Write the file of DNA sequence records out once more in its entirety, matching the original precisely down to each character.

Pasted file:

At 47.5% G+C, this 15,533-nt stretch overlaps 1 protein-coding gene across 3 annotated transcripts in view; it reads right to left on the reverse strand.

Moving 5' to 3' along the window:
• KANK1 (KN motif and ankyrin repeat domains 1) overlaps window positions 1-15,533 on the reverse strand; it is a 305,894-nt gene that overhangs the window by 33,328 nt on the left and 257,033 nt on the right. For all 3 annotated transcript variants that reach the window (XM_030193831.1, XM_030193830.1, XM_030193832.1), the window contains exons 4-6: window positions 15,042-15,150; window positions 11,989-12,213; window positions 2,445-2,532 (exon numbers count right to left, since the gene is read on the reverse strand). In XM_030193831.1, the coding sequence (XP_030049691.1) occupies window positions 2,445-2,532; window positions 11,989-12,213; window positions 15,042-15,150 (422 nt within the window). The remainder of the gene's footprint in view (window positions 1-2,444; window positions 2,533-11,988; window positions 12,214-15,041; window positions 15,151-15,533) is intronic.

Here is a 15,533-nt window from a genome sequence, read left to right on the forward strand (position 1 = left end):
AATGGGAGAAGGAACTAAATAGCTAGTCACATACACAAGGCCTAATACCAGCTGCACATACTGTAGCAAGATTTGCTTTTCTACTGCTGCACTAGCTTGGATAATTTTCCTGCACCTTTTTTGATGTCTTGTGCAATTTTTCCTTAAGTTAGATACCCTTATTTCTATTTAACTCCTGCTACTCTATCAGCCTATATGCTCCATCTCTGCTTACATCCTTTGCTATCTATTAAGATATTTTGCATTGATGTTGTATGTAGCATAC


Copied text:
At 47.5% G+C, this 15,533-nt stretch overlaps 1 protein-coding gene across 3 annotated transcripts in view; it reads right to left on the reverse strand.

Moving 5' to 3' along the window:
• KANK1 (KN motif and ankyrin repeat domains 1) overlaps window positions 1-15,533 on the reverse strand; it is a 305,894-nt gene that overhangs the window by 33,328 nt on the left and 257,033 nt on the right. For all 3 annotated transcript variants that reach the window (XM_030193831.1, XM_030193830.1, XM_030193832.1), the window contains exons 4-6: window positions 15,042-15,150; window positions 11,989-12,213; window positions 2,445-2,532 (exon numbers count right to left, since the gene is read on the reverse strand). In XM_030193831.1, the coding sequence (XP_030049691.1) occupies window positions 2,445-2,532; window positions 11,989-12,213; window positions 15,042-15,150 (422 nt within the window). The remainder of the gene's footprint in view (window positions 1-2,444; window positions 2,533-11,988; window positions 12,214-15,041; window positions 15,151-15,533) is intronic.

Here is a 15,533-nt window from a genome sequence, read left to right on the forward strand (position 1 = left end):
AATGGGAGAAGGAACTAAATAGCTAGTCACATACACAAGGCCTAATACCAGCTGCACATACTGTAGCAAGATTTGCTTTTCTACTGCTGCACTAGCTTGGATAATTTTCCTGCACCTTTTTTGATGTCTTGTGCAATTTTTCCTTAAGTTAGATACCCTTATTTCTATTTAACTCCTGCTACTCTATCAGCCTATATGCTCCATCTCTGCTTACATCCTTTGCTATCTATTAAGATATTTTGCATTGATGTTGTATGTAGCATAC